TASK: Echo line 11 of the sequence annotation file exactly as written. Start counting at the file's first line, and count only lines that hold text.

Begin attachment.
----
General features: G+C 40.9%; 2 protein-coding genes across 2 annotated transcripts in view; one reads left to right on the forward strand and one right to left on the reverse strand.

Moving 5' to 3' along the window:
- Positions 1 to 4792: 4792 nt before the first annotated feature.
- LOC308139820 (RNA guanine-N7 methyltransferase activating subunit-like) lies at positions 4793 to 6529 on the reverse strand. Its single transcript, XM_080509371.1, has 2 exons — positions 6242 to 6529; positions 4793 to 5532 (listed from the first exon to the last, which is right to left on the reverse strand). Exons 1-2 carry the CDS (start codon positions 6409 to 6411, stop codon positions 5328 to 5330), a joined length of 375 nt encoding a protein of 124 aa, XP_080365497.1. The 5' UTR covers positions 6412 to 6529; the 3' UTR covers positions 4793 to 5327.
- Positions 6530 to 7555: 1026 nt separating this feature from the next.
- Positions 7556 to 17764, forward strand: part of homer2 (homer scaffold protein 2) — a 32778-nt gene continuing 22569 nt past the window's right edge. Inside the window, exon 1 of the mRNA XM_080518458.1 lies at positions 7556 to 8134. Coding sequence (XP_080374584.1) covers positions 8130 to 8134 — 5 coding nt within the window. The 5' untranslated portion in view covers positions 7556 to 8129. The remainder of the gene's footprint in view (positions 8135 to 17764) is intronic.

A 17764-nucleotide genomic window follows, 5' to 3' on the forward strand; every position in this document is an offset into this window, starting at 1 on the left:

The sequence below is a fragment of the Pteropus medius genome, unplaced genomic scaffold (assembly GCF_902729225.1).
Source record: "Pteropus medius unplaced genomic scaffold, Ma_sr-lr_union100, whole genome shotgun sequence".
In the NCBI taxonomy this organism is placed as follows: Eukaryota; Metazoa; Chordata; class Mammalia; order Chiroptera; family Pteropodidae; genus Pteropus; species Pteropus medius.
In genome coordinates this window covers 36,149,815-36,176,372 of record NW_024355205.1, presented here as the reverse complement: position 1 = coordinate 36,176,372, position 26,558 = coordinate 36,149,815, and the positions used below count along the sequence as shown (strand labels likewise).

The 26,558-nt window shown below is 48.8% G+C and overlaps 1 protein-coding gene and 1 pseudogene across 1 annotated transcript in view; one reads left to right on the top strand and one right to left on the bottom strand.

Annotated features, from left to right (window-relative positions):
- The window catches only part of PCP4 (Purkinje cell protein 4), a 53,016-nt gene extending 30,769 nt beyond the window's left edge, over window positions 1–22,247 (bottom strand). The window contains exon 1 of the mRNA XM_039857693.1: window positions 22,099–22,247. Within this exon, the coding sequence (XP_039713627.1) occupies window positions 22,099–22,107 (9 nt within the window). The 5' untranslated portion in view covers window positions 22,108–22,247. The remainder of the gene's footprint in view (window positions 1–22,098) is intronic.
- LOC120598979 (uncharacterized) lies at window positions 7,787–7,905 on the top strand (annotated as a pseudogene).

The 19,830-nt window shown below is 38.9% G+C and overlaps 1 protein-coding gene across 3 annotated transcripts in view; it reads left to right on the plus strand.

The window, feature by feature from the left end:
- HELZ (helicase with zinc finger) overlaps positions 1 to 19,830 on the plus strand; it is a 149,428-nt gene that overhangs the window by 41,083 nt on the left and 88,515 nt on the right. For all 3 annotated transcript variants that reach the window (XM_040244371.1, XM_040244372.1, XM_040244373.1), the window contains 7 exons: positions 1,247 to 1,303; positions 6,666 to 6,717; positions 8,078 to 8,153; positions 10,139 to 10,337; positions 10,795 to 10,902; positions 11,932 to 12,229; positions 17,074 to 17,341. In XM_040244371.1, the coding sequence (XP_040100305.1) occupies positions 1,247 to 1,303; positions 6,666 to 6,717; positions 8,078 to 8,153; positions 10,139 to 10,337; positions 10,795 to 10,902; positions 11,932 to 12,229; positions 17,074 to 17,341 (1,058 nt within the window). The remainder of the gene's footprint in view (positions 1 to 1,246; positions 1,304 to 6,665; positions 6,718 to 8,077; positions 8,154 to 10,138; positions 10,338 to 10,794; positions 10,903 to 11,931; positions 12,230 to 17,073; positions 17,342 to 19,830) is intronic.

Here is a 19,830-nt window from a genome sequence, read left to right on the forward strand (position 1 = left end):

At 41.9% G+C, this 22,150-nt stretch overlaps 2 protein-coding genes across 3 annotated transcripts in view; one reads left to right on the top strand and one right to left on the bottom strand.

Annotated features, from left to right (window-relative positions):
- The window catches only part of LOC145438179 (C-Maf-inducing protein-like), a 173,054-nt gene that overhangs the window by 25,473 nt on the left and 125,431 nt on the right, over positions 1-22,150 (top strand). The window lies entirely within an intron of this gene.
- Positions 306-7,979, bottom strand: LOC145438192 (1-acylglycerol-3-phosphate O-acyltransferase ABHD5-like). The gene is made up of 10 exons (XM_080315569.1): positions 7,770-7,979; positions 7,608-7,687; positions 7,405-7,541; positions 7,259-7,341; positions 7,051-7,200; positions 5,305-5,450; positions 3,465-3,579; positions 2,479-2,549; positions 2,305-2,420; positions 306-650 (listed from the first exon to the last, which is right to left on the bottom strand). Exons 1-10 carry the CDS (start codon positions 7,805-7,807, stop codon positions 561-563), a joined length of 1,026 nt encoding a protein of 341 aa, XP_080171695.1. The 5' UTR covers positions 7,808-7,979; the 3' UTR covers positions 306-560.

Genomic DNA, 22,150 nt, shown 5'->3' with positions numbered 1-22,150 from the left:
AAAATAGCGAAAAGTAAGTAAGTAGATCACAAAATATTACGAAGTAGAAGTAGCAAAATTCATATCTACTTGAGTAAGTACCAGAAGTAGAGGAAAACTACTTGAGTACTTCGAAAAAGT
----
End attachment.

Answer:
In genome coordinates this window covers 36,149,815-36,176,372 of record NW_024355205.1, presented here as the reverse complement: position 1 = coordinate 36,176,372, position 26,558 = coordinate 36,149,815, and the positions used below count along the sequence as shown (strand labels likewise).